Gumbo diplomacy vs Swagger

by Rashmee

Posted on December 1, 2020


In May 2018, US diplomacy was supposed to be all about “swagger”. That was the boast of Mike Pompeo, Donald Trump’s new secretary of state. (Click here, here, here and here for previous blogs about how that “swagger” went.) Thirty months later, one of America’s most seasoned diplomats, President-elect Joe Biden’s pick for UN envoy, … Continue reading “Gumbo diplomacy vs Swagger”

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‘Global’ Britain is no longer among the world’s top 10 diplomatic powers

by Rashmee

Posted on November 27, 2019


The UK is no longer among the top 10 diplomatic powers. And that’s just in terms of diplomatic network, never mind global reach. According to the latest edition of the Lowy Institute think-tank’s global diplomacy index, the UK is 11th of 61 countries. It was ninth in 2016, the first outing of the index that … Continue reading “‘Global’ Britain is no longer among the world’s top 10 diplomatic powers”

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Amid preparations for Nato’s 70th anniversary summit, no one seems sure about where Europe should be heading

by Rashmee

Posted on November 26, 2019 / The National


Tomorrow, European officials will vote to confirm the new European Commission. If all goes well, the executive arm of the European bloc will begin its five-year term by the end of the week, just a few days before Nato’s 70th anniversary summit in London. The sequence of events throws into relief three key policy challenges … Continue reading “Amid preparations for Nato’s 70th anniversary summit, no one seems sure about where Europe should be heading”

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Should data analysis help determine foreign policy decisions?

by Rashmee

Posted on November 5, 2019 / The National


In 1998, Madeline Albright, then president Bill Clinton’s secretary of state, described the United States as “the indispensable nation”. In 2019, Russia is said to be becoming an indispensable nation, particularly in the Middle East. And last week, a new Atlantic Council report titled Global Risks 2035 defined a “new bipolarity” — the result, it said, of … Continue reading “Should data analysis help determine foreign policy decisions?”

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Can a middle power like Canada ever presume to sustain the world order?

by Rashmee

Posted on October 16, 2019


“We’re fading…we lost our UN Security Council seat,” the Canadian diplomat said. He looked mournful. We were talking in the early part of this decade and Canada  had recently (2010) lost its bid for a non-permanent seat on the UNSC.  (For the record, Ottawa lost out to Lisbon and Berlin.) Fast forward to 2019 and … Continue reading “Can a middle power like Canada ever presume to sustain the world order?”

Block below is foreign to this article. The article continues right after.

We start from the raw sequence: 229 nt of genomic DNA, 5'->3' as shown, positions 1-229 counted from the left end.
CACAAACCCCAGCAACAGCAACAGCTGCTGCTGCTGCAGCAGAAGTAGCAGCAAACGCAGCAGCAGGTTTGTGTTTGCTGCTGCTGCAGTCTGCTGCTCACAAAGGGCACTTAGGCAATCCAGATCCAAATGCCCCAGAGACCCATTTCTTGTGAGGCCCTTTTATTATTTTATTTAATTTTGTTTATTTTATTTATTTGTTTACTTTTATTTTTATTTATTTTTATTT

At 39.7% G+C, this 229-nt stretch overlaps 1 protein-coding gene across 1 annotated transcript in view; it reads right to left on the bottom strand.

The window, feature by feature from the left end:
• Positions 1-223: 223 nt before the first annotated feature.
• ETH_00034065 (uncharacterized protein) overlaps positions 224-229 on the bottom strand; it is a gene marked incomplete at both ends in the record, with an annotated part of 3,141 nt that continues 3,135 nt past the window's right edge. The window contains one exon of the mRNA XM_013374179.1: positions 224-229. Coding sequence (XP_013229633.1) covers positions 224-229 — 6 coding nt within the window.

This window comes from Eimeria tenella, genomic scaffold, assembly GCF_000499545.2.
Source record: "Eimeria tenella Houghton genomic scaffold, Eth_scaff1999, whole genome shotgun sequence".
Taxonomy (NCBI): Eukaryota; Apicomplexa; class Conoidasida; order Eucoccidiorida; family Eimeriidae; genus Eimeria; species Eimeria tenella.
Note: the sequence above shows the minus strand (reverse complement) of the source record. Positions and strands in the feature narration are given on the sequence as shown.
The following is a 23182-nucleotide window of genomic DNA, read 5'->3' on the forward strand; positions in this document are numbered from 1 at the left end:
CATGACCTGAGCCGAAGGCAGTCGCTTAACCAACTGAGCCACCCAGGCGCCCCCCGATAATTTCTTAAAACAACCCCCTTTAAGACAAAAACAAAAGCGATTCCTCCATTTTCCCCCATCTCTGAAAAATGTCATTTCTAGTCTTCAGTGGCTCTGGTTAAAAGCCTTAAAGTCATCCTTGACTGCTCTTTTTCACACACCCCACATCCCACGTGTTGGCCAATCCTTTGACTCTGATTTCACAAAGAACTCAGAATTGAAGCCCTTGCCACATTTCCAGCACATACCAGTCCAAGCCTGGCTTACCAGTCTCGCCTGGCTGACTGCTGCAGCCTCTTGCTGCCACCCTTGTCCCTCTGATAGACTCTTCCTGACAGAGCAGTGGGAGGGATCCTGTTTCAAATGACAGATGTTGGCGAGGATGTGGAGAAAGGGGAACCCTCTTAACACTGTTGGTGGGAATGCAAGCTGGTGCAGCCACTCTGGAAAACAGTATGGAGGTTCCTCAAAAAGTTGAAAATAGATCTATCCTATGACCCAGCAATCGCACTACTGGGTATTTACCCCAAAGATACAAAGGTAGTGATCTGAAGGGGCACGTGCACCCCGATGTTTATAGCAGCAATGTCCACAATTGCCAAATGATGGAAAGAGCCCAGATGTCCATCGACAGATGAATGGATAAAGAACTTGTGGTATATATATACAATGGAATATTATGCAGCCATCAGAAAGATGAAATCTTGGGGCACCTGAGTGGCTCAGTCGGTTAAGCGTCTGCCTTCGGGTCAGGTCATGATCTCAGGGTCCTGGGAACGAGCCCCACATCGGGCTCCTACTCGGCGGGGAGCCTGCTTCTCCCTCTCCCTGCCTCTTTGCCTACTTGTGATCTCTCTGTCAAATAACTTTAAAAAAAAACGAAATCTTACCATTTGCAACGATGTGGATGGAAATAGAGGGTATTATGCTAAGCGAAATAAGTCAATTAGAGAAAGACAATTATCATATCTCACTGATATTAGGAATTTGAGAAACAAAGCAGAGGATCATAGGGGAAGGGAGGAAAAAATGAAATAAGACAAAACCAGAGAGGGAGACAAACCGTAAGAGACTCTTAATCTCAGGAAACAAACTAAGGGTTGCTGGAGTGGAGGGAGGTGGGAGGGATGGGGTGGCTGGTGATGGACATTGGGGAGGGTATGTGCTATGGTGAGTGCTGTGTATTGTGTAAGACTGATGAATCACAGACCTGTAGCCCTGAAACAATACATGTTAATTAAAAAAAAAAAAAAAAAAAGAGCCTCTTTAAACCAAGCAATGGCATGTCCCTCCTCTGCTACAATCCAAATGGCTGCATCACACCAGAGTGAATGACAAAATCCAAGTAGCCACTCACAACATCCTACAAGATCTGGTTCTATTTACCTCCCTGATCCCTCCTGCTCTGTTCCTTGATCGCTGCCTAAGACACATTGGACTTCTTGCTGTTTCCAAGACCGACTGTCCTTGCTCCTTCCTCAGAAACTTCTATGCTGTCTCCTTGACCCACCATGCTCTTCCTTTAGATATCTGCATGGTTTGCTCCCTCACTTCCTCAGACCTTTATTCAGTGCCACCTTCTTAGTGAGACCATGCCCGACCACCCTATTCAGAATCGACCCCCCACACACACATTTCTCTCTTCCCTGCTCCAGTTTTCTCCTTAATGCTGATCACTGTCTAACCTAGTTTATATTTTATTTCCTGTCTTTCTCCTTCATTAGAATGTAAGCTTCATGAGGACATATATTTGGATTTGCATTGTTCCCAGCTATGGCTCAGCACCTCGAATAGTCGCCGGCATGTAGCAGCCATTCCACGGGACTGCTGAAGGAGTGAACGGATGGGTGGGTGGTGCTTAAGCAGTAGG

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Trump-Pompeo foreign policy ‘swagger’ is a year old & all about spin

by Rashmee

Posted on May 3, 2019


Friday, April 26 marked a year since Mike Pompeo promised to restore the State Department’s “swagger.” It was an odd word then and it remains an odd word now. The US State Department may be many things but swaggering is not the term that comes to mind. Despite the Trump administration, America’s diplomats carry weight … Continue reading “Trump-Pompeo foreign policy ‘swagger’ is a year old & all about spin”

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Nikki Haley is gone. Long live the Trump doctrine

by Rashmee

Posted on October 14, 2018 / The Arab Weekly


What does it matter that Nikki Haley stays or leaves her job as US ambassador to the United Nations? So long as Donald Trump is president, American foreign policy consists solely of what he thinks. Period. With or without Haley at the United Nations, the Trump administration would have done the following: pulled out of … Continue reading “Nikki Haley is gone. Long live the Trump doctrine”

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Trump Doctrine is not reverse evolution but gene mutation

by Rashmee

Posted on June 14, 2018


  Jeffrey Goldberg’s piece on Donald Trump’s foreign policy doctrine is probably the most dispiriting piece I’ve read in years. It enshrines the fall to a point one can hardly imagine for America’s diplomats, decent people that I know and love and am proud to call my friends. Of course the Trumpian doctrine described to Mr … Continue reading “Trump Doctrine is not reverse evolution but gene mutation”

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Could capricious American unilateralism leave the US out in the cold?

by Rashmee

Posted on May 15, 2018 / The National


Those who wait with baited breath for a stinging European response to America’s withdrawal from the multi-lateral Iran nuclear deal should prepare to be marginally disappointed. The response may come but it will be subtle. Europe is not likely to launch high-velocity verbal volleys. But that does not mean it will meekly submit to capricious … Continue reading “Could capricious American unilateralism leave the US out in the cold?”

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Fashion diplomacy and the perils of overzealous style statements

by Rashmee

Posted on February 27, 2018 / The National


Canada’s prime minister Justin Trudeau has been mocked at home and abroad for his cosplay take on diplomacy during a recent tour of India, which illustrates the perils of overzealous political style statements that seek to outrun political reality. For a whole week, the entire Trudeau family was photographed in a range of colourful, luxurious, … Continue reading “Fashion diplomacy and the perils of overzealous style statements”

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Rashmee has lived and worked in several countries in the past decade, including Afghanistan, India, Haiti, Tunisia, the UAE, US and UK